The Financial Times (June 16, 2017, p. 9) writes about how high school students in the U.S.A. are helped to acquire skills that are marketable in industry. One in six workers in the country is unemployed or under-employed, while, paradoxically, more than 6 million jobs remain unfilled. Youth- and long-term joblessness is especially high. One reason for it is a “skills gap” – a discrepancy between what schools teach and what is required in the market. To bridge the gap the American IBM partners high schools infusing the school curricula with courses that develop the skills needed by the company. The focus is on the so-called STEM subjects (science, technology, engineering and mathematics). As a rule, students stay at a four-year senior high for another two years (“Six is the new four”) and get an associate’s degree in the end. Those who are gifted enough may complete the six-year program in four years. Such schools are called P-techs (an abbreviation of “Pathway into Technology). P-tech graduates are first in line for positions at IBM and other blue-chip partners like SAP, Cisco and Global Foundries, where many students have already done their internships.

A problem with the U.S. education is the lack of middle-market technical skills. Too many students graduate with heavy debts and useless degrees, but the huge “sub-BA” market does not necessarily require degrees. It requires SKILLS. Yes, in America, as in most countries across the world (Germany and Switzerland are, probably, exceptions), workforce training is viewed as a dumping ground for less fortunate students. However, hard realities of life dictate a fresh approach to vocational training. P-techs were first launched in 2011 in New York City, and now the model spread into 57 cities in six states serving 12,000 students, as well as being launched overseas in Australia and Morocco.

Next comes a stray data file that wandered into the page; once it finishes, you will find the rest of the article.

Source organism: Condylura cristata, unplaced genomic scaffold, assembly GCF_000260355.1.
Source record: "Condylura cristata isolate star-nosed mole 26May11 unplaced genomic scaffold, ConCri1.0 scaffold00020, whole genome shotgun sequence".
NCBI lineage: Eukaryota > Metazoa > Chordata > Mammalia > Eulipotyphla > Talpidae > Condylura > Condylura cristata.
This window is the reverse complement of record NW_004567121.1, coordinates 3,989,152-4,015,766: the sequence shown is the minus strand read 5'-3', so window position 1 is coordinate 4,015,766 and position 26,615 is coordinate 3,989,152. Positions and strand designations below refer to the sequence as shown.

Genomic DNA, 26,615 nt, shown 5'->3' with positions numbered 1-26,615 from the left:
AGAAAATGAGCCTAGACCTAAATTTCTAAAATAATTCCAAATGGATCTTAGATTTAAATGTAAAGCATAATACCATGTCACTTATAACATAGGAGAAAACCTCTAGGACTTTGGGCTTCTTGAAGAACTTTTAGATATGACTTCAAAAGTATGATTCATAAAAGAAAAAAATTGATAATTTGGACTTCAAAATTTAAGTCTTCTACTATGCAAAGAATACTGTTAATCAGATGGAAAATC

When I read such articles in the foreign press, I usually compare them with what is going on in my native Ukraine. Education is also re-shaped in this country. Of course, it’s still too early to speak of Ukrainian businesses partnering high schools: businesses are too weak to finance teaching at schools according to their industrial or commercial needs, schools are too conservative to overcome their “inertia of rest.” Something is certainly done: old syllabi are modernized, new courses are introduced. Next year Ukraine is going to participate in the Program for International Assessment of Students (PISA). The concept of “democratic” education is being more and more cultivated, e.g. closer co-operation of parents and teachers, less formal relationship between teachers and students, etc. But I am afraid that flying into a rage of “modernizing” and “westernizing” of Ukrainian education, the zealots may abandon traditional strengths of our educational system. And one of such strengths has always been the discipline of learning. A non-permissive teacher setting challenging (and often exacting) tasks for students, and demanding the timeliness and perfection of fulfilling those tasks has been considered a GOOD teacher in Ukraine. And not only in Ukraine. When I was teaching abroad (in the U.K. and, later, in the U.S.A.), some teachers and parents said that I was sort of tough in the classroom, but they agreed it was an advantageous side of my teaching (I was so much flattered then :-)).

Incidentally, toughness of teaching doesn’t exclude a teacher’s kindness towards students. It’s another question, how to achieve that happy blend of being uncompromising and remaining well-disposed towards kids. IMO, the more talented a teacher is, the happier that blend will be. And it hardly comes with a teacher’s degree. It’s a gift. A teacher must be born with it.

I must admit, I was rather disappointed when I read recently that there won’t be any grading in elementary schools, and in middle schools (not sure about senior highs) grades received will be a private matter of every student: a teacher will not be supposed to give grades “publicly” — for all in the classroom to hear. The approach can, as our Minister of Education says, relieve students of unnecessary stress and make the classroom atmosphere more relaxed. But… will it raise standards of education?


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